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digging out proof of discharged debts


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I need all the big guns to help me dig for the PROOF IN WRITING.

1st & 2nd mort. were included in BK, no reaffirmation agreements signed, although they were requested, none were rec. before discharge.

will likely be loosing the house, I have accepted that. But trying to figure out how long I can stay here.

attorney (not my BK attorney, she can no longer represent me due to divorce) is telling me that since I have made voluntary pmts that may contstitue a reaffirmation agreement. I want to blow him out of the water, in a polite way. I can do this as he is my brother!! LOL!! He is currently researching the issue.

you can darn well bet I will give credit where credit is due - CIC!!

its another chance for us to shine. I welcome any assistance you all have to give:lol:

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Well, I wouldn't worry about trying to prove it to him. Just hit him with a stick. ;)

You & I both reside in states covered by the 10th Circuit (Fed Court of Appeals) - the "ride-thru" being backed up by their decision (see Lowry Federal Credit Union v. West, 882 F.2d 1543, 1546-1547 (10th Cir. 1989).)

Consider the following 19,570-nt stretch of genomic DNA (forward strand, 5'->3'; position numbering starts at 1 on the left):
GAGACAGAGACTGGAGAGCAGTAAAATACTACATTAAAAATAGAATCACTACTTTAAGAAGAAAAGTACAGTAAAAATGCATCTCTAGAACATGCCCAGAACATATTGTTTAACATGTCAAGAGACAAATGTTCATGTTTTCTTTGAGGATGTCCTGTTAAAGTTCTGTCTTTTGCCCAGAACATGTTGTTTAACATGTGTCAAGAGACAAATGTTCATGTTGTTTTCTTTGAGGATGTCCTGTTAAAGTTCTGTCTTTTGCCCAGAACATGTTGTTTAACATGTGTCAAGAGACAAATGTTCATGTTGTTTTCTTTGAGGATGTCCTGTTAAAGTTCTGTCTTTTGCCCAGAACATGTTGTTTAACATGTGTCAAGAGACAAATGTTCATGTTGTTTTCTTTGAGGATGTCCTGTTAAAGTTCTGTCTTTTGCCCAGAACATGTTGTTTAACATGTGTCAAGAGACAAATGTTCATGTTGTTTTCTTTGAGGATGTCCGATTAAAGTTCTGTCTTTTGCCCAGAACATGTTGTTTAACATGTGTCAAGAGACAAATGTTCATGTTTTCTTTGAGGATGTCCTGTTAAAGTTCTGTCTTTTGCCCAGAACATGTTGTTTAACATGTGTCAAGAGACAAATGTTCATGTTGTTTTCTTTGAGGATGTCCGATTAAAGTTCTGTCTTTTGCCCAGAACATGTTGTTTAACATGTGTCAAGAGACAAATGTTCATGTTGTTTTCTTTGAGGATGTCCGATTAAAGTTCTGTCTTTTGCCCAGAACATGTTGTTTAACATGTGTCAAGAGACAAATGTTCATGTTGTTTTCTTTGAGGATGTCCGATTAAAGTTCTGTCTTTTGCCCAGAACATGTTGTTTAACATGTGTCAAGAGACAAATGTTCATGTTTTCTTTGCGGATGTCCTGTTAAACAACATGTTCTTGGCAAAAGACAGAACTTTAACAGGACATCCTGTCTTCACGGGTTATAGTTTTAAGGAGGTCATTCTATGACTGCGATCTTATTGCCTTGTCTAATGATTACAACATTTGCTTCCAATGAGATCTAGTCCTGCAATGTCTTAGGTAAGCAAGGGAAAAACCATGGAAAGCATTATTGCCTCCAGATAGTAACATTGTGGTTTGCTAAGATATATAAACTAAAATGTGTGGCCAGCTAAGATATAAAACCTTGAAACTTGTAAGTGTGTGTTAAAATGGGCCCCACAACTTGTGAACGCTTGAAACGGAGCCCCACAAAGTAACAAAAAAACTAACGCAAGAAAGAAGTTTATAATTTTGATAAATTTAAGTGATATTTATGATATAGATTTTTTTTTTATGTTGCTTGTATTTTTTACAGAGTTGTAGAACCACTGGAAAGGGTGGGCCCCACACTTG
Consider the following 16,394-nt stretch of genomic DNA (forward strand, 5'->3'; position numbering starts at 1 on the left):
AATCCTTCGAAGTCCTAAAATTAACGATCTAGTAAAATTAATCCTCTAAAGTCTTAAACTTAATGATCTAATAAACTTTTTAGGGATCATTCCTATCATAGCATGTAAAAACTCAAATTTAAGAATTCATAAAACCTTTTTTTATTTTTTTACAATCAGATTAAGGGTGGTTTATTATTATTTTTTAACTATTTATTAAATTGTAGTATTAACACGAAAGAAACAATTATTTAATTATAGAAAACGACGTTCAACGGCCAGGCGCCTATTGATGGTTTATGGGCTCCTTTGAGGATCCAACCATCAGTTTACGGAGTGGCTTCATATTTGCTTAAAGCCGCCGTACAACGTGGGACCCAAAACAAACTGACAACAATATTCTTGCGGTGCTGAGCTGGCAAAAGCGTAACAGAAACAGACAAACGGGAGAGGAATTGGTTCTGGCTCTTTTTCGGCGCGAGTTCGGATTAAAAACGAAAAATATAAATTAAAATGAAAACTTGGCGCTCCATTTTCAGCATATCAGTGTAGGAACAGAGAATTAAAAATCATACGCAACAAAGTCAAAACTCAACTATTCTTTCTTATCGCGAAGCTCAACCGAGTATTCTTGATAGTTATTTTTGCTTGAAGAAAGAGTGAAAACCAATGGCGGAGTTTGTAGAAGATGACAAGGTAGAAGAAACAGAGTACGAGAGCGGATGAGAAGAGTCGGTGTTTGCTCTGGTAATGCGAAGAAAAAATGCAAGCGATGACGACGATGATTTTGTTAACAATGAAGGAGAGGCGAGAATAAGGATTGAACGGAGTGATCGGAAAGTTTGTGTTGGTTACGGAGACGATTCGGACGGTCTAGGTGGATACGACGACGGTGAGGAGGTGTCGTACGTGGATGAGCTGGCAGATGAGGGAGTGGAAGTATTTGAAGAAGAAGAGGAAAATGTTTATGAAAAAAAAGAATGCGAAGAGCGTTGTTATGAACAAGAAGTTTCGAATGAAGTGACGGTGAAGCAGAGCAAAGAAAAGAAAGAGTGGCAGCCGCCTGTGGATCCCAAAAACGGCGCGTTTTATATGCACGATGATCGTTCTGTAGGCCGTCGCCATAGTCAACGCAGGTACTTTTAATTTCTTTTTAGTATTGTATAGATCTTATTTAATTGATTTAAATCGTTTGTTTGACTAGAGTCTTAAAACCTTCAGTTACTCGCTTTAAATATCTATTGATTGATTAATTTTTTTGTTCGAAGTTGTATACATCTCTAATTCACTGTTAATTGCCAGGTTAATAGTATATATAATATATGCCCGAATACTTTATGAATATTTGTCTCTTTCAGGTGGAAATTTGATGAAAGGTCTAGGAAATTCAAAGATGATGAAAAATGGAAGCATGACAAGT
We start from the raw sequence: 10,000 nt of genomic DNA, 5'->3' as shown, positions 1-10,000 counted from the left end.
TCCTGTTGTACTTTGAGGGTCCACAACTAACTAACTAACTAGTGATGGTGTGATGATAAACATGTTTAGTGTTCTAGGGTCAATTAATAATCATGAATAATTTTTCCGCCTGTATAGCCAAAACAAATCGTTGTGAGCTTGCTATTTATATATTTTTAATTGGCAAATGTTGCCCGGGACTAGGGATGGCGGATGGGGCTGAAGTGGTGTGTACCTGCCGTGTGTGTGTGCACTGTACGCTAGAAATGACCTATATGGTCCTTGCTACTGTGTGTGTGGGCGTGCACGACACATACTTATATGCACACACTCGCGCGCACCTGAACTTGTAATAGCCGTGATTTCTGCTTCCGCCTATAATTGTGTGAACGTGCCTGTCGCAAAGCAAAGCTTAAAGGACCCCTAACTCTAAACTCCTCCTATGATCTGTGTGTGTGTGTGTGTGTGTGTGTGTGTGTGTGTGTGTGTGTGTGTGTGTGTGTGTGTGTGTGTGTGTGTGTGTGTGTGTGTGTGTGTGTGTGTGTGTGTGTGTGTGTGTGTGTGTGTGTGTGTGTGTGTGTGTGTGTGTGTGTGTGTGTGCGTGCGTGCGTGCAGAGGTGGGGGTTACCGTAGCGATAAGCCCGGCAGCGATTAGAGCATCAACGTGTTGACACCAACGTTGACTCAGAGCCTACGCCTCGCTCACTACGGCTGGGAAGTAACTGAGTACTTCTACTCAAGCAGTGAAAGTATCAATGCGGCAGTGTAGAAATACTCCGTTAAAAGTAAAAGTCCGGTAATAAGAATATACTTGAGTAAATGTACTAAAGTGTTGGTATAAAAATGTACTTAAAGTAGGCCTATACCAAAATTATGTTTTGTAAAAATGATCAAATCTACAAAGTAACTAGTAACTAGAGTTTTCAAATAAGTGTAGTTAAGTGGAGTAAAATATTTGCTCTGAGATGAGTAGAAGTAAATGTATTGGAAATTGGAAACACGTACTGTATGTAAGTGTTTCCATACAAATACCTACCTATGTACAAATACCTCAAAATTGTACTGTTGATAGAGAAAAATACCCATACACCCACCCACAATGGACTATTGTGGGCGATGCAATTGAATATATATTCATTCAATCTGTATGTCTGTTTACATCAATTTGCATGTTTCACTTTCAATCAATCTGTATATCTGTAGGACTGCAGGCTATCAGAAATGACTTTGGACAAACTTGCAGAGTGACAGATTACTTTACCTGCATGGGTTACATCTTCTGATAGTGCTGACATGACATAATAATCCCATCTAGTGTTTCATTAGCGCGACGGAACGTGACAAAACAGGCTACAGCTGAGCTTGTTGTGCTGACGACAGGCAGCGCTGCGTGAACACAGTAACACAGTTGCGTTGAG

The fact that you did not sign a reaff for either mortgage means that both have been converted to "non-recourse" loans - they may foreclose, but not pursue you for any deficiency balance that may arise. This protection appears to have gone away for post Oct. 17 filers.

You'll find lots of material regarding this sprinkled about the internet. Here's one:


and another:


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Well, that's interesting. I seem to remember reading @ abi and elsewhere that the ride thru provision was dead with the new legislation, although I do remember seeing somewhere that it was going to be challenged. Hadn't really kept up with the new stuff...

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I think the bk code and the FTC are pretty clear that you not only must sign a reaffirmation but, it must be properly filed by the bk court.


Reaffirmation agreements are not illegal, according to the FTC. However, the U.S. Bankruptcy Code requires that such agreements be filed with the bankruptcy courts, and in the case of debtors not represented by legal counsel, reaffirmation agreements must be approved by the court. If not filed or approved, the agreements are unenforceable, and the underlying debts are legally discharged in bankruptcy.



In numerous instances, the FTC alleged, Sears falsely represented that these "reaffirmation agreements" would be filed with the bankruptcy courts, as required by law, and that the consumers would be legally obligated to pay. In fact, the FTC charged, in many cases Sears did not file the agreements or the bankruptcy courts did not approve them. As a result, the agreements were not binding.

Just curious-have your lenders made any effort to continue to collect?

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